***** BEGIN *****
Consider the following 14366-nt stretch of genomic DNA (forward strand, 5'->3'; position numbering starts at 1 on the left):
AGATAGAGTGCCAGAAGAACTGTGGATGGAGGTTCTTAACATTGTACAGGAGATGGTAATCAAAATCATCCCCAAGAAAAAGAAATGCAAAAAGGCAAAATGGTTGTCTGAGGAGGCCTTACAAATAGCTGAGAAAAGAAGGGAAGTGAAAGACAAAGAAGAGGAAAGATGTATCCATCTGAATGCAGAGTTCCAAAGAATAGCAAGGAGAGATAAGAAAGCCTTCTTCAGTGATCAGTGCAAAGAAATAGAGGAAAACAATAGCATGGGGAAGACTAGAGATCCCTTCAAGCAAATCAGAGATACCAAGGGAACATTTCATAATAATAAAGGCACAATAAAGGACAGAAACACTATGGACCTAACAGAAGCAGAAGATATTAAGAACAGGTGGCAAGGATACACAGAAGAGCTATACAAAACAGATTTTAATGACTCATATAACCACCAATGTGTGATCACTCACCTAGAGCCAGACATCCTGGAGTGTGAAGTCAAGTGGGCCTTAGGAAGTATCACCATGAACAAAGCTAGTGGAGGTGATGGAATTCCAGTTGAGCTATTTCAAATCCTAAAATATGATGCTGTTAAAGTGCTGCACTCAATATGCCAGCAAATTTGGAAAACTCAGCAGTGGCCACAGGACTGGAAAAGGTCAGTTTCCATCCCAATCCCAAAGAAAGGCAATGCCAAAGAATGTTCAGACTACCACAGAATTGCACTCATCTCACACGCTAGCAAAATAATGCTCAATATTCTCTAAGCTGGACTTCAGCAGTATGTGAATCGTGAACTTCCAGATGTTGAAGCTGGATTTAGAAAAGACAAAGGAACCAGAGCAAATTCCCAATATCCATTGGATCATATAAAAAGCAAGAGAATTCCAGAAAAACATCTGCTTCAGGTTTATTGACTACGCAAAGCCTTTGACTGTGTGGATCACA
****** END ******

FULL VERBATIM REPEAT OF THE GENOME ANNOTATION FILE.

Consider the following 14366-nt stretch of genomic DNA (forward strand, 5'->3'; position numbering starts at 1 on the left):
AGATAGAGTGCCAGAAGAACTGTGGATGGAGGTTCTTAACATTGTACAGGAGATGGTAATCAAAATCATCCCCAAGAAAAAGAAATGCAAAAAGGCAAAATGGTTGTCTGAGGAGGCCTTACAAATAGCTGAGAAAAGAAGGGAAGTGAAAGACAAAGAAGAGGAAAGATGTATCCATCTGAATGCAGAGTTCCAAAGAATAGCAAGGAGAGATAAGAAAGCCTTCTTCAGTGATCAGTGCAAAGAAATAGAGGAAAACAATAGCATGGGGAAGACTAGAGATCCCTTCAAGCAAATCAGAGATACCAAGGGAACATTTCATAATAATAAAGGCACAATAAAGGACAGAAACACTATGGACCTAACAGAAGCAGAAGATATTAAGAACAGGTGGCAAGGATACACAGAAGAGCTATACAAAACAGATTTTAATGACTCATATAACCACCAATGTGTGATCACTCACCTAGAGCCAGACATCCTGGAGTGTGAAGTCAAGTGGGCCTTAGGAAGTATCACCATGAACAAAGCTAGTGGAGGTGATGGAATTCCAGTTGAGCTATTTCAAATCCTAAAATATGATGCTGTTAAAGTGCTGCACTCAATATGCCAGCAAATTTGGAAAACTCAGCAGTGGCCACAGGACTGGAAAAGGTCAGTTTCCATCCCAATCCCAAAGAAAGGCAATGCCAAAGAATGTTCAGACTACCACAGAATTGCACTCATCTCACACGCTAGCAAAATAATGCTCAATATTCTCTAAGCTGGACTTCAGCAGTATGTGAATCGTGAACTTCCAGATGTTGAAGCTGGATTTAGAAAAGACAAAGGAACCAGAGCAAATTCCCAATATCCATTGGATCATATAAAAAGCAAGAGAATTCCAGAAAAACATCTGCTTCAGGTTTATTGACTACGCAAAGCCTTTGACTGTGTGGATCACA